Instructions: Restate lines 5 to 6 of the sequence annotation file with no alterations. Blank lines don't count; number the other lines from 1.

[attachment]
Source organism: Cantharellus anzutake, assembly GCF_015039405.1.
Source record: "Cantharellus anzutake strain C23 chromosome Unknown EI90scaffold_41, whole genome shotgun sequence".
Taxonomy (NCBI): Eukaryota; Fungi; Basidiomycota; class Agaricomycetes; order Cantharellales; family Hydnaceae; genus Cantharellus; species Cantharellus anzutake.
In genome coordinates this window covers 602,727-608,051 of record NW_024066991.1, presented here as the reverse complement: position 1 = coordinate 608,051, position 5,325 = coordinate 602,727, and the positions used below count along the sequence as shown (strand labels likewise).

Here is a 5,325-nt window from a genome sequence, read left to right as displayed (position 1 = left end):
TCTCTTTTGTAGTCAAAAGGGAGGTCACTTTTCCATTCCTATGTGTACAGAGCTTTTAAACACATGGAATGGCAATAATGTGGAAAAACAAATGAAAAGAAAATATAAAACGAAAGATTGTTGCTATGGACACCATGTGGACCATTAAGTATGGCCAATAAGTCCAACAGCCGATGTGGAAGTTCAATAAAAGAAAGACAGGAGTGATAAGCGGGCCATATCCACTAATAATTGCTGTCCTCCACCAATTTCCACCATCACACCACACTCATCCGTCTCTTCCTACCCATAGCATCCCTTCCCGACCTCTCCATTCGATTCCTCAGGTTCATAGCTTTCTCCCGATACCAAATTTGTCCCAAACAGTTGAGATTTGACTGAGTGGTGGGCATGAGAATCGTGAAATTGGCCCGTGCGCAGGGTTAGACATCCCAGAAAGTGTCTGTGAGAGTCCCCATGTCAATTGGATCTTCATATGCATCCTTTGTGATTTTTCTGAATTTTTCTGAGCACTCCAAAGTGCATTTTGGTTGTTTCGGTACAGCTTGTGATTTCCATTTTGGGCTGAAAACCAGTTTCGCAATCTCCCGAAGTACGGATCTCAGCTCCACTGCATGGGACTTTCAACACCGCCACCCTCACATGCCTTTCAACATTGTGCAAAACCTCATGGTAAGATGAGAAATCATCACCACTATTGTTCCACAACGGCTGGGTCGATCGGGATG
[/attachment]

Here is a 5,325-nt window from a genome sequence, read left to right as displayed (position 1 = left end):
TCTCTTTTGTAGTCAAAAGGGAGGTCACTTTTCCATTCCTATGTGTACAGAGCTTTTAAACACATGGAATGGCAATAATGTGGAAAAACAAATGAAAAGAAAATATAAAACGAAAGATTGTTGCTATGGACACCATGTGGACCATTAAGTATGGCCAATAAGTCCAACAGCCGATGTGGAAGTTCAATAAAAGAAAGACAGGAGTGATAAGCGGGCCATATCCACTAATAATTGCTGTCCTCCACCAATTTCCACCATCACACCACACTCATCCGTCTCTTCCTACCCATAGCATCCCTTCCCGACCTCTCCATTCGATTCCTCAGGTTCATAGCTTTCTCCCGATACCAAATTTGTCCCAAACAGTTGAGATTTGACTGAGTGGTGGGCATGAGAATCGTGAAATTGGCCCGTGCGCAGGGTTAGACATCCCAGAAAGTGTCTGTGAGAGTCCCCATGTCAATTGGATCTTCATATGCATCCTTTGTGATTTTTCTGAATTTTTCTGAGCACTCCAAAGTGCATTTTGGTTGTTTCGGTACAGCTTGTGATTTCCATTTTGGGCTGAAAACCAGTTTCGCAATCTCCCGAAGTACGGATCTCAGCTCCACTGCATGGGACTTTCAACACCGCCACCCTCACATGCCTTTCAACATTGTGCAAAACCTCATGGTAAGATGAGAAATCATCACCACTATTGTTCCACAACGGCTGGGTCGATCGGGATG